In recent weeks there’s been a lot of chatter on social media about the latest trend impacting companies and employees called “Quiet Quitting” – a term that’s confusing in itself and one that has a number of different definitions, depending on who you’re speaking to. It’s sparked intense debate relating to work life balance and more specifically the expectations of companies and employees relating to career progression.

What is quiet quitting?

Quiet quitting is the idea that employees don’t resign, they just take their foot off the pedal and do increasingly less at work. They stop putting in the extra effort, the extra hours and do just enough to not get fired. Therein is the first controversy.

Employees are hired to do a job. The role and responsibilities are usually clearly outlined at the time of hiring along with salary and benefits. Anything over and above that is a bonus, yet that is not the general expectation. Employees are well aware that if they want to progress in their careers they  need to do more. In fact, the expectation is that in doing more they’ll be up for a promotion or salary increase.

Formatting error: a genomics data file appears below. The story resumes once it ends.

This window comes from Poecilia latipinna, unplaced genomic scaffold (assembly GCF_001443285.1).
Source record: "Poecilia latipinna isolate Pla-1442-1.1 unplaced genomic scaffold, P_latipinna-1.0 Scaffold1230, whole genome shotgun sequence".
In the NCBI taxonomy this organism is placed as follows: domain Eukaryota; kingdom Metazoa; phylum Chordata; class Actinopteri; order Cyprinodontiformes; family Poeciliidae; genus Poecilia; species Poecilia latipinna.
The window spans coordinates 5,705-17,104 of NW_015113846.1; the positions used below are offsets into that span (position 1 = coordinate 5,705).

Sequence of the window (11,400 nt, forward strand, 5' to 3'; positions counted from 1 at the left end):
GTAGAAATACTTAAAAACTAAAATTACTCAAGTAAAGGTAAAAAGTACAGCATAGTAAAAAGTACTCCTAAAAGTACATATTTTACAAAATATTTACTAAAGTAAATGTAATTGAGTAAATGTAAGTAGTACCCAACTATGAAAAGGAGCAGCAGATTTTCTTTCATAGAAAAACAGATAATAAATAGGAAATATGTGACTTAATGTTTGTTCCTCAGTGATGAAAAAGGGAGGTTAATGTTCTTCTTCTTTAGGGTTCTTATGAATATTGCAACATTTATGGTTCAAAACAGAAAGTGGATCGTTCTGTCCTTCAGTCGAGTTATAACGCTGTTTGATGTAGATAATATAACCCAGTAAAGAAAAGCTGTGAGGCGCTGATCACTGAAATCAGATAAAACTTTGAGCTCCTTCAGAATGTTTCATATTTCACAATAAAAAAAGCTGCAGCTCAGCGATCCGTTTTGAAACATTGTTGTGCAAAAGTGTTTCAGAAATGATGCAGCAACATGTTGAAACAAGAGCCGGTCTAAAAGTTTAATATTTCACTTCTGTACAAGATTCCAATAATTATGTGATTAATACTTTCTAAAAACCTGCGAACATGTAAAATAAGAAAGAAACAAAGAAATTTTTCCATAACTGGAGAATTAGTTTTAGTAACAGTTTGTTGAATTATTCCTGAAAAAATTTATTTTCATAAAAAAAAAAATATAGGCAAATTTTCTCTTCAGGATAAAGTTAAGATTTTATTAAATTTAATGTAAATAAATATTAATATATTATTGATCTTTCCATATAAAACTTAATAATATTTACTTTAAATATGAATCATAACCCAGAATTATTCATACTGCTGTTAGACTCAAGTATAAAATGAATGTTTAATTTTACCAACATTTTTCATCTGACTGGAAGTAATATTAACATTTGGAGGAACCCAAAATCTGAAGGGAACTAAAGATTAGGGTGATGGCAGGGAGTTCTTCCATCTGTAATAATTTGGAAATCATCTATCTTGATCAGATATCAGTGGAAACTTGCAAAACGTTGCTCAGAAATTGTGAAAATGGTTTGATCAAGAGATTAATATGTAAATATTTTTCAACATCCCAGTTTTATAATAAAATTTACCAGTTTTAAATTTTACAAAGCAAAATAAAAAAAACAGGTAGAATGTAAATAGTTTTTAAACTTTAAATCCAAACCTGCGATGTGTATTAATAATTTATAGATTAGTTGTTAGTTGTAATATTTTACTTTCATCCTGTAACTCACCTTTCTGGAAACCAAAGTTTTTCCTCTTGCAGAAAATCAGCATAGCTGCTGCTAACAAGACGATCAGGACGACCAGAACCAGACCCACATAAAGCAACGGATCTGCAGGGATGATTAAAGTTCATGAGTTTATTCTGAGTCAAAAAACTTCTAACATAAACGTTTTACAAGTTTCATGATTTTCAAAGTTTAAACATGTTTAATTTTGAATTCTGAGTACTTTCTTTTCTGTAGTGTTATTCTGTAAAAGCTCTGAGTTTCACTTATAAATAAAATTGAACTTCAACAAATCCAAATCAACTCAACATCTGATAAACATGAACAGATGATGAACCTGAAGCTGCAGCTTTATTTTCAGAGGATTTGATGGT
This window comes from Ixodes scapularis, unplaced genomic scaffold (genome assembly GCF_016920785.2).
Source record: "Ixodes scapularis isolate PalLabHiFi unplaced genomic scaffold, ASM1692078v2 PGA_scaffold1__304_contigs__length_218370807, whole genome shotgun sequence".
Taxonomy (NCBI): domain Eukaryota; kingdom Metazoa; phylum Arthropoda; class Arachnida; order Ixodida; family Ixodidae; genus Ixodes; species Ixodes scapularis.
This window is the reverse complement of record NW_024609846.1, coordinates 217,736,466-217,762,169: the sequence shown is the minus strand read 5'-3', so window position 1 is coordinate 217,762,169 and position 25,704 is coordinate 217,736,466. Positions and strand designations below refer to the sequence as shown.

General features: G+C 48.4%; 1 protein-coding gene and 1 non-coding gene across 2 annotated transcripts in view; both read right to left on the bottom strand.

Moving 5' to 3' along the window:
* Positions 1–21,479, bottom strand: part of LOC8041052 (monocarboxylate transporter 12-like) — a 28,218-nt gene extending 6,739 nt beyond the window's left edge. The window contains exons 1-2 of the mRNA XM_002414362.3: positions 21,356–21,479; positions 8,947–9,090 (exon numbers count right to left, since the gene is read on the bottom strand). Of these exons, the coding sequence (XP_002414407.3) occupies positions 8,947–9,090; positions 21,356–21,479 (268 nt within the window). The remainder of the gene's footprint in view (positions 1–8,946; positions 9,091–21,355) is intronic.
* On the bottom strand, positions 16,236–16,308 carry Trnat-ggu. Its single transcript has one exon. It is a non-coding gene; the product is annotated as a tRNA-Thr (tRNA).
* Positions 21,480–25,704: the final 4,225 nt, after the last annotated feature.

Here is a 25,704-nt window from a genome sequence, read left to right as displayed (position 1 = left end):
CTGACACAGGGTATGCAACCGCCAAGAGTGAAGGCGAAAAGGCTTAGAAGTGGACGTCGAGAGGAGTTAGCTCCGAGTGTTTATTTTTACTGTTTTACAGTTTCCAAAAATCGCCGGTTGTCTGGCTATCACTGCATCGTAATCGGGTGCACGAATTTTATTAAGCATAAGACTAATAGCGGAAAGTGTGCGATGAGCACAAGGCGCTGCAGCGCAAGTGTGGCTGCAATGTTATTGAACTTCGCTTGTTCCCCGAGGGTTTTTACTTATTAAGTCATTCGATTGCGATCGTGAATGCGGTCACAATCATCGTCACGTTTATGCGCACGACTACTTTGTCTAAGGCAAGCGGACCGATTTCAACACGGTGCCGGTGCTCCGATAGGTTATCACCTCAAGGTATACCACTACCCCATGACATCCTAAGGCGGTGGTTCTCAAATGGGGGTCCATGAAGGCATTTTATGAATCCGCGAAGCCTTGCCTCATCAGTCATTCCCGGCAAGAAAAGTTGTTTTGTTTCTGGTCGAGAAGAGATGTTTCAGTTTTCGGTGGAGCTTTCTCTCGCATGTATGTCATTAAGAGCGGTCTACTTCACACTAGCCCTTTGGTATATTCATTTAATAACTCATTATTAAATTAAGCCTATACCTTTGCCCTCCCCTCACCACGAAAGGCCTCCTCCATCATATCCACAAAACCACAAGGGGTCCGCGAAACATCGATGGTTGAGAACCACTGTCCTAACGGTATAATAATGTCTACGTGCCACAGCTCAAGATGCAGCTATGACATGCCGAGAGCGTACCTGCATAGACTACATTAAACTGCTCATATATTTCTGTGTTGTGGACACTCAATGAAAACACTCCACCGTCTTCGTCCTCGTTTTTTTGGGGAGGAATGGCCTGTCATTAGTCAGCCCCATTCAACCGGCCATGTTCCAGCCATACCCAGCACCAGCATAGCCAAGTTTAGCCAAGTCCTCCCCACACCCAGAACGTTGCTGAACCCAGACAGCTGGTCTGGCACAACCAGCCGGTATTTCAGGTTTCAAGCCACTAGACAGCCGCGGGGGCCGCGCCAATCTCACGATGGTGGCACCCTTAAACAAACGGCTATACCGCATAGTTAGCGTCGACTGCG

But this trend of quiet quitting is showing that despite putting in the hours and effort, employees are not getting the expected career progression, and so they stop doing the extra – and then are accused of doing the bare minimum. There’s something very wrong with this picture.

Employers no longer have the power

It used to be that the power belonged to the payer. This led to a culture that deems it acceptable for companies to have the expectations of employees doing more, without any obligation to give more in return.  It took a pandemic to shake things up, for people to realise that they didn’t need to sell their soul for a pay cheque. And more importantly, that they could have expectations of employers too.

Some business leaders are bringing a different perspective. These are the leaders that recognise that employment is a partnership where both parties depend each other. If one takes more and gives less the benefits of the relationship get lost. In the end it’s the companies that usually lose the most.  Companies that listen to the needs of employees, support them in their roles, pay their worth and go the extra mile in terms of demonstrating empathy, won’t have to worry about quiet quitting.